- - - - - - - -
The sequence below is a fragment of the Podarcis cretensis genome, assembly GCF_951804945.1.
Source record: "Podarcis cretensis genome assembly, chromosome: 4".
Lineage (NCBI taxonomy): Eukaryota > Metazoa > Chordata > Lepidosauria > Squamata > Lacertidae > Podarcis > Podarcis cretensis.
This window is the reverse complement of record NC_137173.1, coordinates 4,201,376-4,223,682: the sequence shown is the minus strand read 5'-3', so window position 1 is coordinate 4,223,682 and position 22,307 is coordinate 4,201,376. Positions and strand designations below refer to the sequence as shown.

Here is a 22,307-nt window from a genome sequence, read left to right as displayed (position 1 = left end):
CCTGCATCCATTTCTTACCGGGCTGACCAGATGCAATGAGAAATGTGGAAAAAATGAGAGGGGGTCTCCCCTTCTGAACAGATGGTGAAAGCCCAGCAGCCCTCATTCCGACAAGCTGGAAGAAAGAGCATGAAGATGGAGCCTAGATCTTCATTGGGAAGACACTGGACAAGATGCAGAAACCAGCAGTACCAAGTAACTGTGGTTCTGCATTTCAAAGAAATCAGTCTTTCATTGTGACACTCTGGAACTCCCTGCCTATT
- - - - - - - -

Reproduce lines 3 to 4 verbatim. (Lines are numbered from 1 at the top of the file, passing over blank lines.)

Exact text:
Lineage (NCBI taxonomy): Eukaryota > Metazoa > Chordata > Lepidosauria > Squamata > Lacertidae > Podarcis > Podarcis cretensis.
This window is the reverse complement of record NC_137173.1, coordinates 4,201,376-4,223,682: the sequence shown is the minus strand read 5'-3', so window position 1 is coordinate 4,223,682 and position 22,307 is coordinate 4,201,376. Positions and strand designations below refer to the sequence as shown.